Transitioning a network load balancer from target pools to regional backend services

This guide provides instructions for transitioning an existing network load balancer from a target pool backend to a regional backend service.

What you'll learn

  • Understand the benefits of regional backend services
  • Create a network load balancer with target pools
  • Perform target pool validation
  • Create a regional backend service using unmanaged instances groups
  • Perform target pool to backend service migration
  • Perform backend services validation

What you'll need

  • Experience with load balancers

With Network Load Balancing, Google Cloud customers have a powerful tool for distributing external traffic among virtual machines in a Google Cloud region. In order to make it easier for our customers to manage incoming traffic and to control how the load balancer behaves, we recently added support for backend services to Network Load Balancing. This provides improved scale, velocity, performance and resiliency to our customers in their deployment—all in an easy to manage way.

We now support backend services with Network Load Balancing—a significant enhancement over the prior approach, target pools. A backend service defines how our load balancers distribute incoming traffic to attached backends and provides fine-grained control for how the load balancer behaves.

Choosing a regional backend service as your load balancer brings a number of advantages to your environment.

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Out of the gate, regional backend services provide:

  • High-fidelity health checking with unified health checking - With regional backend services you can now take full advantage of load balancing health check features, freeing yourself from the constraints of legacy HTTP health checks. For compliance reasons, TCP health checks with support for custom request and response strings or HTTPS were a common request for Network Load Balancing customers.
  • Better resiliency with failover groups - With failover groups, you can designate an Instance Group as primary and another one as secondary and failover the traffic when the health of the instances in the active group goes below a certain threshold. For more control on the failover mechanism, you can use an agent such as keepalived or pacemaker and have a healthy or failing health check exposed based on changes of state of the backend instance.
  • Scalability and high availability with Managed Instance Groups - Regional backend services support Managed Instance Groups as backends. You can now specify a template for your backend virtual machine instances and leverage autoscaling based on CPU utilization or other monitoring metrics.

In addition to the above you will be able to take advantage of Connection Draining for connection oriented protocol (TCP) and faster programming time for large deployments.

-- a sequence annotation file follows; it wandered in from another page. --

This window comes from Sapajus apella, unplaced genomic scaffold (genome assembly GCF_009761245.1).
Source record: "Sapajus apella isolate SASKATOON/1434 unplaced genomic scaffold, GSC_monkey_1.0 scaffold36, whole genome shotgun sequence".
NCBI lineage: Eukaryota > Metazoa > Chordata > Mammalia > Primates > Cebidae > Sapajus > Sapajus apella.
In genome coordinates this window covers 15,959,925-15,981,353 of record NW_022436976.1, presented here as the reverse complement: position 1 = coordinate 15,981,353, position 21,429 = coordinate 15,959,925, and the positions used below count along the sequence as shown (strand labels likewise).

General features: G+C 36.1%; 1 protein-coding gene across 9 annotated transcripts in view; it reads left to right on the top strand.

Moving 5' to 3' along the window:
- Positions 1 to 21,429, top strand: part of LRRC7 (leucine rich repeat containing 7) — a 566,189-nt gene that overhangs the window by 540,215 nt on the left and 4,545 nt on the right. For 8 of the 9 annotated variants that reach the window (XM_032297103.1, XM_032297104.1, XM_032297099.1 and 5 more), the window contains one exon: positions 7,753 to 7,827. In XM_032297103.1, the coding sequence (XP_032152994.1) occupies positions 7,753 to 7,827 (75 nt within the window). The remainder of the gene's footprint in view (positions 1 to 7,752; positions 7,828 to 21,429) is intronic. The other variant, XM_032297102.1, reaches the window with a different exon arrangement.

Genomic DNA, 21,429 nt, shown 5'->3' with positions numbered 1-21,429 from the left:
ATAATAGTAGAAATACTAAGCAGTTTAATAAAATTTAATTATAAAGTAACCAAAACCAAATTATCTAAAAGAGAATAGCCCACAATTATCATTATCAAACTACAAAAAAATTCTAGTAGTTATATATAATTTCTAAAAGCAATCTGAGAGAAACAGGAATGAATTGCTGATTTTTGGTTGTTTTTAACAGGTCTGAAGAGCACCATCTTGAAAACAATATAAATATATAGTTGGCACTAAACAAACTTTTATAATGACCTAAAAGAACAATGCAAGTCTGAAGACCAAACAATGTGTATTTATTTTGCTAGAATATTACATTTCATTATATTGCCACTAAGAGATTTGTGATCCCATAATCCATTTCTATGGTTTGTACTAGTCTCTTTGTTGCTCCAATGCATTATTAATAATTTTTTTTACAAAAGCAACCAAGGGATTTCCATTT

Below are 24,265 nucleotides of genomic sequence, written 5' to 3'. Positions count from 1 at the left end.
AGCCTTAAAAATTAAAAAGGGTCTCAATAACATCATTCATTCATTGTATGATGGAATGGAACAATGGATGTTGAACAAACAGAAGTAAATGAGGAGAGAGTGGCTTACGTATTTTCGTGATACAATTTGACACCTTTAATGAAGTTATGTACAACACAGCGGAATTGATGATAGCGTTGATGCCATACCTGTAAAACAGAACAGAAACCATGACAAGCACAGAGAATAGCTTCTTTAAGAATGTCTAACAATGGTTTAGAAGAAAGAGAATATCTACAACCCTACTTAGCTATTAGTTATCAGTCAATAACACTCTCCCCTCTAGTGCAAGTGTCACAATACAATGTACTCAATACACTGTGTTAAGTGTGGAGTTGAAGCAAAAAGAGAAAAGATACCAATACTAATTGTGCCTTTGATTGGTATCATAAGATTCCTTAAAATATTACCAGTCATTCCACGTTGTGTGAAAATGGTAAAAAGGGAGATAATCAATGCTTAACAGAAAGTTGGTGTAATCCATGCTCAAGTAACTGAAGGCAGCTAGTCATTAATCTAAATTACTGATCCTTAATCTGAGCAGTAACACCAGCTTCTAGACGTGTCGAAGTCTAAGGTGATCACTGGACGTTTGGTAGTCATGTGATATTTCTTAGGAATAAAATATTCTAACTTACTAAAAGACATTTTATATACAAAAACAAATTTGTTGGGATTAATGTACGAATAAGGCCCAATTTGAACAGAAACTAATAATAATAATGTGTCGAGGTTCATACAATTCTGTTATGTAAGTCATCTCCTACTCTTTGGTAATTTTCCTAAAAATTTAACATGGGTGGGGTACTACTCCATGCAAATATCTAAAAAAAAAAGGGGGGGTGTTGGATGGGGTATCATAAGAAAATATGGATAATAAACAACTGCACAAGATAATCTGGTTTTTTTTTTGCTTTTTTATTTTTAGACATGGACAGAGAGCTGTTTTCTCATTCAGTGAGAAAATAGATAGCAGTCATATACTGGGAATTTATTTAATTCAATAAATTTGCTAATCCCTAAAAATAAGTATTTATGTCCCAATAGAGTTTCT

Codelab network topology

This guide provides instructions for transitioning an existing network load balancer from a target pool backend to a regional backend service.

Moving to a regional backend service allows you to take advantage of features such as non-legacy health checks (for TCP, SSL, HTTP, HTTPS, and HTTP/2), managed instance groups, connection draining, and failover policy.

This guide walks you through transitioning the following sample target pool-based network load balancer to use a regional backend service instead

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Before: Network Load Balancing with a target pool

Your resulting backend service-based network load balancer deployment will look like this.

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After: Network Load Balancing with a regional backend service

This example assumes you have a traditional target pool-based network load balancer with two instances in zone us-central-1a, and 2 instances in zone us-central-1c.

The high-level steps required for such a transition are:

  1. Group your target pool instances into instance groups. Backend services only work with managed or unmanaged instance groups. Note that while there is no limit on the number of instances that can be placed into a single target pool, instance groups do have a maximum size. If your target pool has more than this maximum number of instances, you'll need to split its backends across multiple instance groups. If your existing deployment includes a backup target pool, create a separate instance group for those instances. This instance group will be configured as a failover group.
  2. Create a regional backend service. If your deployment includes a backup target pool, you will need to specify a failover ratio while creating the backend service. This should match the failover ratio previously configured for the target pool deployment.
  3. Add instance groups (created previously) to the backend service. If your deployment includes a backup target pool, mark the corresponding failover instance group with a –failover flag when adding it to the backend service.